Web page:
Over the past 10 seasons, Bears fans have been spoiled. The Bears have been among the top-five specialty unit teams in the NFL for a decade and we all have taken it for granted.
Devin Hester is the greatest return man in the history of the NFL and he did it all as a Bear over eight seasons.
Now, because of the salary cap and the Bears’ reluctance to devote a roster spot to a specialist without a position on offense or defense, Hester is an Atlanta Falcon.
Patrick Mannelly is one of the best long snappers in the history of the NFL and now is retired and beginning a career as an all-sports talk show host on AM-670 The SCORE.
The Bears’ top-seven special teams tacklers last year in order were Blake Costanzo, Craig Steltz, Sherrick McManis, Eric Weems, Anthony Walters, Dante Rosario and Michael Ford. All but McManis and Rosario are gone.
Through an entire offseason, training camp and three exhibition games the Bears have found no answers.
Is it just a bit disconcerting and unusual to be this uncertain about your special teams this close to the season? Special teams coach Joe DeCamillis takes the high road.
“I’m glad it’s happening now instead of during the season, to be honest with you,” he said. “Looking at it from the positive viewpoint is: We’re getting things that we don’t want to have happen during the regular season. We can identify them and we can correct them. Sometimes you get a false sense in the regular season going in to where you’re not sure where the problems are coming from. I think our guys will rally to it and we’re going to get better. I’m going to coach them better.”
The problem is if they don’t have the talent to get it done.
Chris Williams was signed off the Saints’ practice squad after starring as a return man and receiver in Canada. He looked good at receiver early in camp, but before we even could see him return kicks, he pulled a hamstring on a 73-yard catch and run against the Eagles.
DeCamillis was asked who his kickoff return man would be in the final exhibition tonight in Cleveland.
“Well, obviously, we’d like to see Chris Williams, see what he can do. Senorise [Perry] took a couple of reps last week, which were positive – I think he averaged 25.7,” DeCamillis said. “Those two are probably the ones who are going to get most of the reps on kickoff return.”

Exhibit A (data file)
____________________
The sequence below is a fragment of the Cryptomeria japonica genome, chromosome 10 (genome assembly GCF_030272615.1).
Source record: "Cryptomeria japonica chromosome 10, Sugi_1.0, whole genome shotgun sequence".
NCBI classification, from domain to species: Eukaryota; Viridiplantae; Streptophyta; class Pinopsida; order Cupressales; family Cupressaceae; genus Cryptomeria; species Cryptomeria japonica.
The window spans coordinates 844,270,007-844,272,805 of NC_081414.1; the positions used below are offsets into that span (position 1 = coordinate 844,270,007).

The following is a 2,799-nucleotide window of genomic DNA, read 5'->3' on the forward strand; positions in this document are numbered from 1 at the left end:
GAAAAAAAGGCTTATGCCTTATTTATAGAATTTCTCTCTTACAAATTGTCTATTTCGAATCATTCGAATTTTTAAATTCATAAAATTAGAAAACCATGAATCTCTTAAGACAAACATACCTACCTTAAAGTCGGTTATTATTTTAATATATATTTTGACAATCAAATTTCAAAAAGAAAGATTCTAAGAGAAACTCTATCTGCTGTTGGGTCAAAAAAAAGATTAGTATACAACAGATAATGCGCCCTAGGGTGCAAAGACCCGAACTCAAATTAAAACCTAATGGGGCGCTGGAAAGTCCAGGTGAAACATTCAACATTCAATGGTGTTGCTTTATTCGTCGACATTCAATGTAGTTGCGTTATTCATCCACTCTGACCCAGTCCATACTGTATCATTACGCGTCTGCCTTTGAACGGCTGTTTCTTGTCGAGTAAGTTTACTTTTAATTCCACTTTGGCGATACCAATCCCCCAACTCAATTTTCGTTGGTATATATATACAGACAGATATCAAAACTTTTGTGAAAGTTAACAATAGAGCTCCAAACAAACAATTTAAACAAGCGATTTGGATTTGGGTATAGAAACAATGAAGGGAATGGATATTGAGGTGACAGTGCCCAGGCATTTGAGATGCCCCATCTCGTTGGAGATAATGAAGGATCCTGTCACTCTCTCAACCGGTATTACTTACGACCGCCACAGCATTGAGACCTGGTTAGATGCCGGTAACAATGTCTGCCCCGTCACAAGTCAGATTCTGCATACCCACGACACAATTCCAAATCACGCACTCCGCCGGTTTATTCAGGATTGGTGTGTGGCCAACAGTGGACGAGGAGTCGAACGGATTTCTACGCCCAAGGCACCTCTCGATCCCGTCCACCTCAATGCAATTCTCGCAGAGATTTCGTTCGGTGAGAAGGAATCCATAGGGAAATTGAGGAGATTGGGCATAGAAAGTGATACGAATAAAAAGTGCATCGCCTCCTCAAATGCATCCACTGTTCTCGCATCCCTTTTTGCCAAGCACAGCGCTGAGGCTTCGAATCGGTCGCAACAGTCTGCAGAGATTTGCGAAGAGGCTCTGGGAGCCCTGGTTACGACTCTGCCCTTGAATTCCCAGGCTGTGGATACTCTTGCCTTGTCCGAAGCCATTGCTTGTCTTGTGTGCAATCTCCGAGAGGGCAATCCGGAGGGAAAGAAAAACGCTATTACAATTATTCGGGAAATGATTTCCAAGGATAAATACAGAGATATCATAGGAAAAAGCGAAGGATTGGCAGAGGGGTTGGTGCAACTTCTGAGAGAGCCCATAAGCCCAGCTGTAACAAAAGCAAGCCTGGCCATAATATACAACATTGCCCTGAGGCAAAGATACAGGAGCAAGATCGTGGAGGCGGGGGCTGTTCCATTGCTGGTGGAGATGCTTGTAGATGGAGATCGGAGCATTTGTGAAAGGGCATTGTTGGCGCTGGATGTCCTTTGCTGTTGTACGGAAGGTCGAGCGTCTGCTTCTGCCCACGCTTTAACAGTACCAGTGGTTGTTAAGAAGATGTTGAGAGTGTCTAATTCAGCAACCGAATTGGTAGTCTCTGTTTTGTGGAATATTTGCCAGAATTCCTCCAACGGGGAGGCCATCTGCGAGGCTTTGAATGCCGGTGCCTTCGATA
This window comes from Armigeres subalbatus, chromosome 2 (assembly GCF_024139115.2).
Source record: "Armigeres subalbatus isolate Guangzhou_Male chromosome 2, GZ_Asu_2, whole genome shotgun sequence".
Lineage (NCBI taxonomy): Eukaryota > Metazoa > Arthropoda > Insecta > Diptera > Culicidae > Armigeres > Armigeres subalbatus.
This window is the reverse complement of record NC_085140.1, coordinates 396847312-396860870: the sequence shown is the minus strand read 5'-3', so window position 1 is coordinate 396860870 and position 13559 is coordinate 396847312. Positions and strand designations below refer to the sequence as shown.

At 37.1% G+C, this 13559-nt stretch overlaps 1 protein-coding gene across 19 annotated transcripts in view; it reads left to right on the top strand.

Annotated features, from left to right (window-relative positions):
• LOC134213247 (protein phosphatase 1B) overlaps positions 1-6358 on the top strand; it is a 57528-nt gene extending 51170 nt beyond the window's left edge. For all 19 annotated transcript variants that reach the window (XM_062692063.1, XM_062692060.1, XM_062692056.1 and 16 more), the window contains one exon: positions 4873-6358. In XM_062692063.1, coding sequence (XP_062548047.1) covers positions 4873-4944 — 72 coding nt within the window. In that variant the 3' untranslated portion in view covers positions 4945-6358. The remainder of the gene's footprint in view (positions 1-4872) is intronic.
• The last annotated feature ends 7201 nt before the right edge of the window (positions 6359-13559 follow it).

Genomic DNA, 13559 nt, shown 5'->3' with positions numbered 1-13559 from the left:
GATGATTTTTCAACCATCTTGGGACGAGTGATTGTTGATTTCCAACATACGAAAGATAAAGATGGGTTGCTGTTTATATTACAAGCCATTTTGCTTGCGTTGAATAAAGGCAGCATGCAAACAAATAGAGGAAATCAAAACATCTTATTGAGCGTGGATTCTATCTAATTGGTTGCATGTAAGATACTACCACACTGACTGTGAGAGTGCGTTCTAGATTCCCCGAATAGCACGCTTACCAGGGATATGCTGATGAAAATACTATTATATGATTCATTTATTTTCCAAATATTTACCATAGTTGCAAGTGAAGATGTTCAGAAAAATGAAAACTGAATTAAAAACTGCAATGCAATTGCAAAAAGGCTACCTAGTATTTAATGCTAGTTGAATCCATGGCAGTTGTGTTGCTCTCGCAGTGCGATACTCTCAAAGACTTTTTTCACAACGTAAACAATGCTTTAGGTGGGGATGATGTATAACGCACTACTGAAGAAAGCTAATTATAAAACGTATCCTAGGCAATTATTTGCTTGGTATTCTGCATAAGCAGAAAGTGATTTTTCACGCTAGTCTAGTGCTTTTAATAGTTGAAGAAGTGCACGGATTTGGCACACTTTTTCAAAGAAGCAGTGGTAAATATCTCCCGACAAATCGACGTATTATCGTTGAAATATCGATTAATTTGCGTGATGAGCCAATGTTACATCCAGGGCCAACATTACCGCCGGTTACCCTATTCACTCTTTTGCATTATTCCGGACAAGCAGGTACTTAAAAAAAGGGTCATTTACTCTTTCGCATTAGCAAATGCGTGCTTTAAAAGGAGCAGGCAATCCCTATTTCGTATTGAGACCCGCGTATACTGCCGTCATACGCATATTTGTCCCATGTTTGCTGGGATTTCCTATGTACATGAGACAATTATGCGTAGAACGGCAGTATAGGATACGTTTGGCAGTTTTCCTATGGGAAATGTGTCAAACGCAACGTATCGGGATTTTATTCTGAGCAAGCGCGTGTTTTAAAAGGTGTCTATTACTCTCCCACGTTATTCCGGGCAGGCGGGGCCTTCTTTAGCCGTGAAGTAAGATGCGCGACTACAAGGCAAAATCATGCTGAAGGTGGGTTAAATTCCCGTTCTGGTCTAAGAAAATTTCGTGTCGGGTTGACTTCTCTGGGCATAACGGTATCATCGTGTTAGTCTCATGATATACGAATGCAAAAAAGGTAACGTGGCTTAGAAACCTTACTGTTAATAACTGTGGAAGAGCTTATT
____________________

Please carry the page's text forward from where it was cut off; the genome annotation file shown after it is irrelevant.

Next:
If Williams can return at the NFL level, can the extremely undersized 5-foot-8-inch, 170-pound receiver stay on the field?
Perry is an undrafted rookie free-agent running back out of Louisville, who only makes the team as a running back if the Bears cut Ka’Deem Carey or Tony Fiammetta, which isn’t likely to happen.
The Bears don’t want a returner without a position.
“Yes, Chris [Williams] would be in the equation, along with Micheal Spurlock, and Spurlock is also in the equation on kickoff return, too, by the way,” DeCamillis said when asked who the favorite was.
There’s no way Spurlock makes the team as anything more than a fifth wideout, even that’s unlikely if the Bears carry five, and Williams is pretty much in the same boat.
What will the Bears do on coverage?
The Bears clearly are planning on potential starters Chris Conte, Ryan Mundy, Danny McCray, Kyle Fuller, Shea McClellin and Jon Bostic to answer the bell in coverage.
Although it’s not unusual to have a couple starters covering kicks, that many would be almost unheard of.
There are two questions here that beg answers from either general manager Phil Emery, coach Marc Trestman or both. The first is what really was the plan and why it is so unsettled so late in the game.
The second is, is it possible the problem is that the bottom third of this roster, where your core special teams folks should come from, isn’t as talented as it once was two or three years ago?
We don’t have the answers yet, but you certainly have to ask.
• Chicago Football editor Hub Arkush can be reached at firstname.lastname@example.org or on Twitter @Hub_Arkush.